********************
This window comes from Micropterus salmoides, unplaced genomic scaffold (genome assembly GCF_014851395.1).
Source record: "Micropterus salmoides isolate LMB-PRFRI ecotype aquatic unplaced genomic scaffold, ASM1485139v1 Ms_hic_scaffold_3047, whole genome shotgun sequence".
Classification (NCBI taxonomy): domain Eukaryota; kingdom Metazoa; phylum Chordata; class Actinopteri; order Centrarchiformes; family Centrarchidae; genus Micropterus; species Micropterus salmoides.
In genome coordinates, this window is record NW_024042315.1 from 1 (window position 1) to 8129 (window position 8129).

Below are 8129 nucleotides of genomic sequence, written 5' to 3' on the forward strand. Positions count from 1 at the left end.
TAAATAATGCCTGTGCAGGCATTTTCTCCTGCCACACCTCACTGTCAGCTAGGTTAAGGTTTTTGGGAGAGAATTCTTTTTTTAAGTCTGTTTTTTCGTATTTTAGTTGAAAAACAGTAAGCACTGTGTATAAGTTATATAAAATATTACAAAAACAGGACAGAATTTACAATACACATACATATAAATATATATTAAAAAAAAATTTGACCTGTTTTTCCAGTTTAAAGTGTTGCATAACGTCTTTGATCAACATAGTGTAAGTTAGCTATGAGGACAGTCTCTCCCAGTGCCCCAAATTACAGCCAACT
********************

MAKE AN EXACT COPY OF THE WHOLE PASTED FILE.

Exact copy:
This window comes from Micropterus salmoides, unplaced genomic scaffold (genome assembly GCF_014851395.1).
Source record: "Micropterus salmoides isolate LMB-PRFRI ecotype aquatic unplaced genomic scaffold, ASM1485139v1 Ms_hic_scaffold_3047, whole genome shotgun sequence".
Classification (NCBI taxonomy): domain Eukaryota; kingdom Metazoa; phylum Chordata; class Actinopteri; order Centrarchiformes; family Centrarchidae; genus Micropterus; species Micropterus salmoides.
In genome coordinates, this window is record NW_024042315.1 from 1 (window position 1) to 8129 (window position 8129).

Below are 8129 nucleotides of genomic sequence, written 5' to 3' on the forward strand. Positions count from 1 at the left end.
TAAATAATGCCTGTGCAGGCATTTTCTCCTGCCACACCTCACTGTCAGCTAGGTTAAGGTTTTTGGGAGAGAATTCTTTTTTTAAGTCTGTTTTTTCGTATTTTAGTTGAAAAACAGTAAGCACTGTGTATAAGTTATATAAAATATTACAAAAACAGGACAGAATTTACAATACACATACATATAAATATATATTAAAAAAAAATTTGACCTGTTTTTCCAGTTTAAAGTGTTGCATAACGTCTTTGATCAACATAGTGTAAGTTAGCTATGAGGACAGTCTCTCCCAGTGCCCCAAATTACAGCCAACT